The Tory leader and his Labour counterpart clashed on ITV, covering issues including Brexit, the NHS and Prince Andrew’s recent television interview.
Mr Corbyn dismissed the Prime Minister’s pledge to “get Brexit done” by the end of January as “nonsense” while Mr Johnson suggested his rival was “not fit to lead our country”.
Here are our five key talking points from tonight’s debate:
Boris Johnson said that voter’s options were “getting Brexit done” with him or “dither and delay with another referendum on the EU when Jeremy Corbyn can not tell us what side he would vote on”.
He added: “We are asking for a mandate to govern while Mr Corbyn is asking for a mandate to have a new negotiation.
Mr Johnson maintained the UK will leave the EU on January 31 but Mr Corbyn replied: “The idea that the Prime Minister’s deal can be dealt with and finished by the end of January is such nonsense.”
He said the PM was proposing a trade deal with the US which would take “at least seven years to negotiate” while also holding talks with the EU on trade, claiming: “The two things are actually incompatible.”
Mr Johnson later challenged the Labour leader about a future referendum, asking: “Are you going to campaign for Leave or Remain?”
Mr Corbyn replied: “I want to bring people together, therefore there will be a referendum in which that decision will be made by the British people and our government will abide by that decision.”
2. The Union
The second question asked by the audience was “is the union worth sacrificing for Brexit?”
Mr Johnson said that the price of a “Corbyn-Sturgeon” electoral deal will be a second referendum on Scotland.
Mr Corbyn said they had not done a deal with the SNP and “no deal will be done”.
Mr Johnson said the union is “of course” the most important thing.
Answering first, Mr Corbyn said: “The agreement that the Prime Minister… has put to Parliament was about creating a border between the Republic of Ireland and Northern Ireland, and creating a different customs arrangement for Northern Ireland with the rest of Ireland, having promised to the Democratic Unionist Party he would never do that.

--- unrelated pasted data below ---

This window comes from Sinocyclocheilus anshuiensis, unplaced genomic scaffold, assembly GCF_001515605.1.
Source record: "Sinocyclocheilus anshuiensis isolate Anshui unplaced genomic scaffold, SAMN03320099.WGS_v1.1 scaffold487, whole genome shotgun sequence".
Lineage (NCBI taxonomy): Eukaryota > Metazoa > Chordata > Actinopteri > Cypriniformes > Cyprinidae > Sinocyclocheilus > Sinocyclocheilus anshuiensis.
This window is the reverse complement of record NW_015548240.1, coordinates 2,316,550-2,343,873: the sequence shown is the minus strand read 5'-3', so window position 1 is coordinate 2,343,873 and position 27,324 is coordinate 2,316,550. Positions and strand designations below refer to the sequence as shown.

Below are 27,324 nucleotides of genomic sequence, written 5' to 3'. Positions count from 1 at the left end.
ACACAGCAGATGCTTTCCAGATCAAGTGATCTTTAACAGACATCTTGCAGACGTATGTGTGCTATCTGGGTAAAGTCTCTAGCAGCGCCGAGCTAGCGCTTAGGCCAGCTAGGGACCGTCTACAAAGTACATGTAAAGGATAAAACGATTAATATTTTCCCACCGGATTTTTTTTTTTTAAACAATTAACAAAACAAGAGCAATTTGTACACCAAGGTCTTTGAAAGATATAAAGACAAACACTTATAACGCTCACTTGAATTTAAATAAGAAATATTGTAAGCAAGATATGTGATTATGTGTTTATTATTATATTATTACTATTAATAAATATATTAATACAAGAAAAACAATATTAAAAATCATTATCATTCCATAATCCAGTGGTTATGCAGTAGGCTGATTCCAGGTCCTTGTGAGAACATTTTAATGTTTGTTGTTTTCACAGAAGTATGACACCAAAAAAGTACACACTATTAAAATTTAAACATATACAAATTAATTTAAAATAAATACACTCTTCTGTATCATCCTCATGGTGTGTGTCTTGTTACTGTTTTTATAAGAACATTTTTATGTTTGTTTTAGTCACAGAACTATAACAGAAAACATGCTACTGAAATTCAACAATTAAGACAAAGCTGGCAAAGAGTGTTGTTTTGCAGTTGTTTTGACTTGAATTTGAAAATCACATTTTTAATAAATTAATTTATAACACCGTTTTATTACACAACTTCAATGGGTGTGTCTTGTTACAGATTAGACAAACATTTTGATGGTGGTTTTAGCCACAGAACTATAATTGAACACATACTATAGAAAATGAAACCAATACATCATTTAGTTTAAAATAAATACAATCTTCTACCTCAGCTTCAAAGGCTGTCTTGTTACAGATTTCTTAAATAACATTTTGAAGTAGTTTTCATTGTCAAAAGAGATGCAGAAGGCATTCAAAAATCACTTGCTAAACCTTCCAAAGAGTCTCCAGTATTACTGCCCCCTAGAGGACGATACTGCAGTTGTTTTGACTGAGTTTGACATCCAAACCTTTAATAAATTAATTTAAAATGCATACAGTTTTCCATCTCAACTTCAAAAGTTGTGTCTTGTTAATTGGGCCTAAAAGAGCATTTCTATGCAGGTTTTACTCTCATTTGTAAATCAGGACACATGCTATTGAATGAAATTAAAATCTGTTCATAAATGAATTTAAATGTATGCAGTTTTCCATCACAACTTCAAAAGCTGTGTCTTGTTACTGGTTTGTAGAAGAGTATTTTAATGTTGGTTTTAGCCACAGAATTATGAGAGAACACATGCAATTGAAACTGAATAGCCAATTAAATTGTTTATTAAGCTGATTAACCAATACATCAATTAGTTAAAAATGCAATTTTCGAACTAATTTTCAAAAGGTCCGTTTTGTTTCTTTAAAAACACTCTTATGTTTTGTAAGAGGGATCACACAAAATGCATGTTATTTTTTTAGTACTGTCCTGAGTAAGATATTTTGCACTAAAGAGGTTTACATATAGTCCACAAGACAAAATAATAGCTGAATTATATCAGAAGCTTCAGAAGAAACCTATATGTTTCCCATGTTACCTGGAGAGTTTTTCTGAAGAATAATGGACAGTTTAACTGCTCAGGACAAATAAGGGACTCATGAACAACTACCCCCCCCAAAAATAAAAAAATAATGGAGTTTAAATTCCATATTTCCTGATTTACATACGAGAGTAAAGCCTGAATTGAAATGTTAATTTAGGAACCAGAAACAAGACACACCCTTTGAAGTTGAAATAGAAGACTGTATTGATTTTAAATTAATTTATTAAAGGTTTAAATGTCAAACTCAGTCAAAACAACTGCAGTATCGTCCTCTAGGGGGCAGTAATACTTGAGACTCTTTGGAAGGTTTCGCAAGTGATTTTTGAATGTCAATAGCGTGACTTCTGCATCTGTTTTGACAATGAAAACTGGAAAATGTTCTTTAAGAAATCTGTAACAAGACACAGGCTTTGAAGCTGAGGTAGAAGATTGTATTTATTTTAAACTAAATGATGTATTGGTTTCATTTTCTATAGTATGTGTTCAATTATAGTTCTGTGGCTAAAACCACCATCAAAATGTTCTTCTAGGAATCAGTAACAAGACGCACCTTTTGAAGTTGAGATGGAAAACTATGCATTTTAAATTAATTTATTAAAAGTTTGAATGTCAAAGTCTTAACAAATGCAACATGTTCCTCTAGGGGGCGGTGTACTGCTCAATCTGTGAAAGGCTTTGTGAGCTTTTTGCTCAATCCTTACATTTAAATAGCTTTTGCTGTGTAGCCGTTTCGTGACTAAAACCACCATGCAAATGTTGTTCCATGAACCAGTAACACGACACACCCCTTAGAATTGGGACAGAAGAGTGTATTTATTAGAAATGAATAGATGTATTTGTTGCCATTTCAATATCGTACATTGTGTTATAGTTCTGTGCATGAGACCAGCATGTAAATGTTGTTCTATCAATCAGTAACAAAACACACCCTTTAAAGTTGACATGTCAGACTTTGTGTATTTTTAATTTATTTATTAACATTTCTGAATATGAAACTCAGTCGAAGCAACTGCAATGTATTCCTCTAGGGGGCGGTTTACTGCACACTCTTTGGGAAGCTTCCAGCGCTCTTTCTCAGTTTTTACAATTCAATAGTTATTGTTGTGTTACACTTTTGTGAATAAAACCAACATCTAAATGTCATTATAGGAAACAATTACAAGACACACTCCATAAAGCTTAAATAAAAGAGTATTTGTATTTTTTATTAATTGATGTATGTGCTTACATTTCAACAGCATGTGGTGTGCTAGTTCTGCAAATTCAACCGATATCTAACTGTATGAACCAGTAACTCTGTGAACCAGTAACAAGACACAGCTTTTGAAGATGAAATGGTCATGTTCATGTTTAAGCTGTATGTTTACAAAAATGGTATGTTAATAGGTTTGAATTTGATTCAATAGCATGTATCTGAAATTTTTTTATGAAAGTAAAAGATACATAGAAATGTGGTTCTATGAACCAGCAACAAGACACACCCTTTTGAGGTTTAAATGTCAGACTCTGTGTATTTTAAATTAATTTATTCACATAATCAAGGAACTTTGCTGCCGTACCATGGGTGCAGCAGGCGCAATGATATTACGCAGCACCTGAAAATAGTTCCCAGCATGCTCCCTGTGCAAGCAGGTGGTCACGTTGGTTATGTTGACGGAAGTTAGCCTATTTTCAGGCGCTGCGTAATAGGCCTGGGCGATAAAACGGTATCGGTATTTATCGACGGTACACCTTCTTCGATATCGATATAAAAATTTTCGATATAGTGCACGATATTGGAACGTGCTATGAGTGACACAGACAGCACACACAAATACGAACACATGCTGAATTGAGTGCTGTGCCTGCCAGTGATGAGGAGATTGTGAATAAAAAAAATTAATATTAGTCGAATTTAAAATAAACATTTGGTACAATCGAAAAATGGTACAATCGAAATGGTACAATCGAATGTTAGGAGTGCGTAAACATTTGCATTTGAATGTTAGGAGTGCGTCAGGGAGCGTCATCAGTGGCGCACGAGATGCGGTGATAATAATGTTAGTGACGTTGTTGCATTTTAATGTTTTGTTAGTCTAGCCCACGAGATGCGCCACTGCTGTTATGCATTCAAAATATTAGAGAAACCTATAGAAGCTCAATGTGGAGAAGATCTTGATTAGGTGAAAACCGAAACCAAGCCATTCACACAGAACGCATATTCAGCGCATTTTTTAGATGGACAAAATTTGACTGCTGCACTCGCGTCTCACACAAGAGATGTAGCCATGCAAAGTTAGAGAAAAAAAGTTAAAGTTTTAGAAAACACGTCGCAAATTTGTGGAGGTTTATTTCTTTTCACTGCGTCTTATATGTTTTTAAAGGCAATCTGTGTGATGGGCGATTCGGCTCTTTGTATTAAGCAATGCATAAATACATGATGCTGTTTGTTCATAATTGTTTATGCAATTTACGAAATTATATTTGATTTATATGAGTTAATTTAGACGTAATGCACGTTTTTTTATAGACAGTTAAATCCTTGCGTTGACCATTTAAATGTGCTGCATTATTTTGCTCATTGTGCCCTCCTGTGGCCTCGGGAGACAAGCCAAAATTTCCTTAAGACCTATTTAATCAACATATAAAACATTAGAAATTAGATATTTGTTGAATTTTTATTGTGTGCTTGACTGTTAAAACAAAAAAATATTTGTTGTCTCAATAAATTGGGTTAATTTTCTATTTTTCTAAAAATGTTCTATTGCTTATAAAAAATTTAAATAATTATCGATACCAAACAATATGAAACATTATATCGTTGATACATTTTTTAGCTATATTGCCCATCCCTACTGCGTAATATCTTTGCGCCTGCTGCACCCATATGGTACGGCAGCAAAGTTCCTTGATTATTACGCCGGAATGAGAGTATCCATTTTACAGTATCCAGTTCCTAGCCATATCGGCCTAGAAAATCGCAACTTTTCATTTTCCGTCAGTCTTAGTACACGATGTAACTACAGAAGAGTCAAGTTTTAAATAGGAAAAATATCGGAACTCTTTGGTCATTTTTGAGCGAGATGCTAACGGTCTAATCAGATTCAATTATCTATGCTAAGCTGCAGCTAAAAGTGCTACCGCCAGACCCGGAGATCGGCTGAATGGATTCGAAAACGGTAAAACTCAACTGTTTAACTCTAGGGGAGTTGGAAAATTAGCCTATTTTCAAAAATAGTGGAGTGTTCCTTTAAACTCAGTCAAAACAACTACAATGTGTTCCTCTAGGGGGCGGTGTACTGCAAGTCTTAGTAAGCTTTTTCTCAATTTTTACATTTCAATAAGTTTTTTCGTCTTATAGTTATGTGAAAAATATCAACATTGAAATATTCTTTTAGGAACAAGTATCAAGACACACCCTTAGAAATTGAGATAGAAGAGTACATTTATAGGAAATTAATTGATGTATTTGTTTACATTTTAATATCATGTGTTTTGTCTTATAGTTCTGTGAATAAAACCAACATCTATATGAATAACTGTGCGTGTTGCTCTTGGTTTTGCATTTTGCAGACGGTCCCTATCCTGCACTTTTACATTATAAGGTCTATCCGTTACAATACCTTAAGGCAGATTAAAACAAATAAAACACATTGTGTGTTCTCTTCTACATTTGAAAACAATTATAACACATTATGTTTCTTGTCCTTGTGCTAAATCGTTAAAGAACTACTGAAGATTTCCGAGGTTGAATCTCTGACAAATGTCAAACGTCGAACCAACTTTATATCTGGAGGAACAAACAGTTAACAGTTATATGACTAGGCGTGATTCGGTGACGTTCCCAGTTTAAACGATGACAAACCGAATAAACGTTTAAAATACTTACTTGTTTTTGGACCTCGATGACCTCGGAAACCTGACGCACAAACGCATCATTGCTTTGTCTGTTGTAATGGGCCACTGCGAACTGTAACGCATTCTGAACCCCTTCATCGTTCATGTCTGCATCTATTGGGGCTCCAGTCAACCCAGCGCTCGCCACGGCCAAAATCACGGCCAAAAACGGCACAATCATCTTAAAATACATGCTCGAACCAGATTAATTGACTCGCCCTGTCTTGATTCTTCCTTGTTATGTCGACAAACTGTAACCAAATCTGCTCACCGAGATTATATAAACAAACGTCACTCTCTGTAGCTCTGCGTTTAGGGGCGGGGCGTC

“Clearly, there is an issue there. Clearly, there are issues all around about this deal he has proposed.”
Mr Johnson replied: “We have a deal that keeps the whole of the UK together as we come of the EU and, of course, Jeremy Corbyn and the Labour Party, be in no doubt about it, in order to secure power and the keys to number 10 are going to do a deal, or probably already have done a deal with Nicola Sturgeon and the SNP to form Corbyn-Sturgeon coalition and the price of that deal… would be a second referendum on the union with Scotland.”
3. The NHS
Mr Corbyn accused the Prime Minister of conducting “secret meetings” with the US about the NHS and a future trade deal.
The Labour leader said: “What we know of what Mr Johnson has done is a series of secret meetings with the United States in which they were proposing to open up our NHS markets as they call them to American companies.”
Responding, Mr Johnson said: “This is an absolute invention. It is completely untrue. There are no circumstances whatever in which this Government or any Conservative government will put the NHS on the table in any trade negotiation.”
4. Prince Andrew
Asked if the monarchy was fit for purpose, Mr Corbyn replied: “Needs a bit of improvement.”
Mr Johnson said: “The institution of the monarchy is beyond reproach.”
Asked if the Duke of York is fit for purpose, Mr Corbyn said: “Before we discuss Prince Andrew I think we should discuss the victims that are there because of what (Jeffrey) Epstein was doing.
“I think there are very, very serious questions that must be answered and nobody should be above the law, but the primary position ought to be the proper treatment of those people who were victims of the most appalling behaviour by apparently Epstein and many others.”
Mr Johnson said “all our sympathies” should be with the victims of Epstein, adding: “The law must certainly take its course.”
5. The Christmas Spirit
The most surprising moment of the night came when moderator Julie Etchingam asked Boris Johnson and Jeremy Corbyn to make a gesture of goodwill towards one another.
The pair crossed the stage and shook hands with one another.
In the spirit of Christmas, the prime ministerial hopefuls were later asked what presents they would buy for each other.
Mr Corbyn said: “I know Mr Johnson likes a good read, so what I would probably leave under the tree for him would be A Christmas Carol by Charles Dickens and he could then understand how nasty Scrooge was.”
Responding, Mr Johnson said: “I would probably leave a copy – since you want a literary reference – a copy of my brilliant Brexit deal.”
Pressed by host Julie Etchingham to give a non-political answer, Mr Johnson said: “Mr Corbyn shares my love of plants and trees. I think maybe some damson jam,” to which Mr Corbyn said: “I love damson jam.”